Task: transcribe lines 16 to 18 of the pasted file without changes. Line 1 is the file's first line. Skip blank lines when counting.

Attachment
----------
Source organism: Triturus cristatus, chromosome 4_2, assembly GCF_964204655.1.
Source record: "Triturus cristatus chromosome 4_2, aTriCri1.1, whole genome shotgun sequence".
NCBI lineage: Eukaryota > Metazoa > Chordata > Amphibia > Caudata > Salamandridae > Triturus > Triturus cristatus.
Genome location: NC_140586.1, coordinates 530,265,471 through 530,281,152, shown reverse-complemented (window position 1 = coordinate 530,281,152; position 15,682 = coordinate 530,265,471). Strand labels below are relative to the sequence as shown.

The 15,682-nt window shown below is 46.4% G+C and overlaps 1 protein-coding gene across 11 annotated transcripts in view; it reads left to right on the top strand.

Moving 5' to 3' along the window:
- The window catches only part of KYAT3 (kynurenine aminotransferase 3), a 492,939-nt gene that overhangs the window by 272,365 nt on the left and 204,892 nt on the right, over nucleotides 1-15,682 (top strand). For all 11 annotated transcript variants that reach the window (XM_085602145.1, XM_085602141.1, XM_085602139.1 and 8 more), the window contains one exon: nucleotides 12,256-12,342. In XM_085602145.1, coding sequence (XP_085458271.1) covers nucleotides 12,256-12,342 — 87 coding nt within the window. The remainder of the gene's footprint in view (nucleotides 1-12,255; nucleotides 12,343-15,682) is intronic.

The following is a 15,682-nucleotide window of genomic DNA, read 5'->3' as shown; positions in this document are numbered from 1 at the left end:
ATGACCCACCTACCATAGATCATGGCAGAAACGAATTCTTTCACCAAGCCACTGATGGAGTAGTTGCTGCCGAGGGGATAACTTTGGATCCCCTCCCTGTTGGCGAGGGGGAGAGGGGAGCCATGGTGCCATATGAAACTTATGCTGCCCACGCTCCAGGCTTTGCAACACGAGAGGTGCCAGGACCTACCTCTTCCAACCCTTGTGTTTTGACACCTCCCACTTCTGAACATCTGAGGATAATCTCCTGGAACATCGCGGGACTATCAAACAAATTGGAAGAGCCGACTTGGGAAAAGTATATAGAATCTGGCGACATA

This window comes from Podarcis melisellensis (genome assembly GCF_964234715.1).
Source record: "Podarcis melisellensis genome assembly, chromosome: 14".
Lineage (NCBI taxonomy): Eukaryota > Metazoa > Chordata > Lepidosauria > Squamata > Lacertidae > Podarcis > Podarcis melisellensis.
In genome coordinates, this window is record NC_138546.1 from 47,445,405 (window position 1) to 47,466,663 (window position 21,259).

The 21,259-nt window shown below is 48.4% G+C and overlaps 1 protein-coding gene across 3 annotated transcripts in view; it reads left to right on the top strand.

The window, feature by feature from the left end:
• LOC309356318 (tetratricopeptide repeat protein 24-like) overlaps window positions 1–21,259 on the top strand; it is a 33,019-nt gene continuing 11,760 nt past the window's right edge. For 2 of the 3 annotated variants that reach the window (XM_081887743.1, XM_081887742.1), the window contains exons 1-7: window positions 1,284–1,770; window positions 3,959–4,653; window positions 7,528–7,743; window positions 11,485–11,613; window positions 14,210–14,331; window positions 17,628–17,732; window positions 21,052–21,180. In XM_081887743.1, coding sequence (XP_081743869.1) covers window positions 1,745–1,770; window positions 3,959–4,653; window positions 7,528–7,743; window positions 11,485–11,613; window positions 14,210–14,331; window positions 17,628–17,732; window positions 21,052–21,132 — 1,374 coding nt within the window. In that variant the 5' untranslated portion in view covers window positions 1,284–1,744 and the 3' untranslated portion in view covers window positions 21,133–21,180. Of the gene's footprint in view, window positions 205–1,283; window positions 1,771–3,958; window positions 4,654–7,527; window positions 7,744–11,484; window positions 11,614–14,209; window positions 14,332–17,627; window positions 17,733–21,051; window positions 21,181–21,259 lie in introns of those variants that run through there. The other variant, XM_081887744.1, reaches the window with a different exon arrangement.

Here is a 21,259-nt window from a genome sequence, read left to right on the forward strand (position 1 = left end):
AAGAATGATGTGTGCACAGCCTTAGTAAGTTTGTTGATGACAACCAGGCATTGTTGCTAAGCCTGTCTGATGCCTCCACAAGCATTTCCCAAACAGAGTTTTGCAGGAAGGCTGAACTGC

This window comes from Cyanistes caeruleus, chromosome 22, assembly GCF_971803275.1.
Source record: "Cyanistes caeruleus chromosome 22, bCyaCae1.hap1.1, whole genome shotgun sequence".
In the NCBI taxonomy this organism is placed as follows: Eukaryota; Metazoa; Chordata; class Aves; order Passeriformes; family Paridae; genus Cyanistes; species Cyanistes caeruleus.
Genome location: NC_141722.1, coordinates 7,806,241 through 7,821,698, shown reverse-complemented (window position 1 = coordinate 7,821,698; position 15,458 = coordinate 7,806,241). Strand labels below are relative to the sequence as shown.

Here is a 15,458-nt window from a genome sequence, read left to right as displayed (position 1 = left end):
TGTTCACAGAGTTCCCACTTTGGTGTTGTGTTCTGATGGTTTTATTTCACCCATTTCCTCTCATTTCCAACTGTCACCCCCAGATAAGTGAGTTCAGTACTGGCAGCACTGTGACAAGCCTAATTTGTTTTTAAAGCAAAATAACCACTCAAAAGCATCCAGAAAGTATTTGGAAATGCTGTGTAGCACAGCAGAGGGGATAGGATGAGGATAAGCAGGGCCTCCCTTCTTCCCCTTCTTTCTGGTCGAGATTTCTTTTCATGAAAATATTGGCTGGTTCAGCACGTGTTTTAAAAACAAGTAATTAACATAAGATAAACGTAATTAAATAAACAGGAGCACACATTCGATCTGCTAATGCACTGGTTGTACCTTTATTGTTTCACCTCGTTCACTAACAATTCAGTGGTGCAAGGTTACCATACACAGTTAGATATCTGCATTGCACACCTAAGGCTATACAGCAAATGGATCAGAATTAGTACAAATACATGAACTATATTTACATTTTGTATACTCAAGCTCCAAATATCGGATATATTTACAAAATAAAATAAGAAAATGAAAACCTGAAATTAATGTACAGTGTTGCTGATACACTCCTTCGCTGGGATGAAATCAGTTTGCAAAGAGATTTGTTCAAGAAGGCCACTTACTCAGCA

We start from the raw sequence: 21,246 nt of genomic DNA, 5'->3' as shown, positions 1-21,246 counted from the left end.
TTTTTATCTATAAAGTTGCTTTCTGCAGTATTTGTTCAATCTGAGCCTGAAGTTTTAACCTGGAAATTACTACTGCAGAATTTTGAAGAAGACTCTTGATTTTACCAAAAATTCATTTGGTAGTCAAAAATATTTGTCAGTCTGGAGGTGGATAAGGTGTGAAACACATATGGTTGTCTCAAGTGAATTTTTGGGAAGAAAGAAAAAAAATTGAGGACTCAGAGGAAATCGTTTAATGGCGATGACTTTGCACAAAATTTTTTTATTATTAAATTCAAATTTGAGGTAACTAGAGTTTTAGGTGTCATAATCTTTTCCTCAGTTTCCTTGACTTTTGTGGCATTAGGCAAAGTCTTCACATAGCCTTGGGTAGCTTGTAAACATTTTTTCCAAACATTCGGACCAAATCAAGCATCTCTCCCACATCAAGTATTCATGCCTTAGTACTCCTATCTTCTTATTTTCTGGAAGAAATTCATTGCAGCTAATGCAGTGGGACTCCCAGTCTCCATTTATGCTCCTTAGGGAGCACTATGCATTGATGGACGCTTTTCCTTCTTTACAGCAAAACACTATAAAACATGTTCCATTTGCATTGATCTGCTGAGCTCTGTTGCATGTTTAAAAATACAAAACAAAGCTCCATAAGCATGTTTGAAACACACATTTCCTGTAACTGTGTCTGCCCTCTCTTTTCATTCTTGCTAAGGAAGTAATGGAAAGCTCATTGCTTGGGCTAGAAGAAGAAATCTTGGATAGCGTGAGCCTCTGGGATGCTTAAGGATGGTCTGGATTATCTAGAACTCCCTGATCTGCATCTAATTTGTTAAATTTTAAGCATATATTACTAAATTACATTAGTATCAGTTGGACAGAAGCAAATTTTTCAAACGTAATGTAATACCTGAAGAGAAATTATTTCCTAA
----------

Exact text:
• LOC309356318 (tetratricopeptide repeat protein 24-like) overlaps window positions 1–21,259 on the top strand; it is a 33,019-nt gene continuing 11,760 nt past the window's right edge. For 2 of the 3 annotated variants that reach the window (XM_081887743.1, XM_081887742.1), the window contains exons 1-7: window positions 1,284–1,770; window positions 3,959–4,653; window positions 7,528–7,743; window positions 11,485–11,613; window positions 14,210–14,331; window positions 17,628–17,732; window positions 21,052–21,180. In XM_081887743.1, coding sequence (XP_081743869.1) covers window positions 1,745–1,770; window positions 3,959–4,653; window positions 7,528–7,743; window positions 11,485–11,613; window positions 14,210–14,331; window positions 17,628–17,732; window positions 21,052–21,132 — 1,374 coding nt within the window. In that variant the 5' untranslated portion in view covers window positions 1,284–1,744 and the 3' untranslated portion in view covers window positions 21,133–21,180. Of the gene's footprint in view, window positions 205–1,283; window positions 1,771–3,958; window positions 4,654–7,527; window positions 7,744–11,484; window positions 11,614–14,209; window positions 14,332–17,627; window positions 17,733–21,051; window positions 21,181–21,259 lie in introns of those variants that run through there. The other variant, XM_081887744.1, reaches the window with a different exon arrangement.

Here is a 21,259-nt window from a genome sequence, read left to right on the forward strand (position 1 = left end):
AAGAATGATGTGTGCACAGCCTTAGTAAGTTTGTTGATGACAACCAGGCATTGTTGCTAAGCCTGTCTGATGCCTCCACAAGCATTTCCCAAACAGAGTTTTGCAGGAAGGCTGAACTGC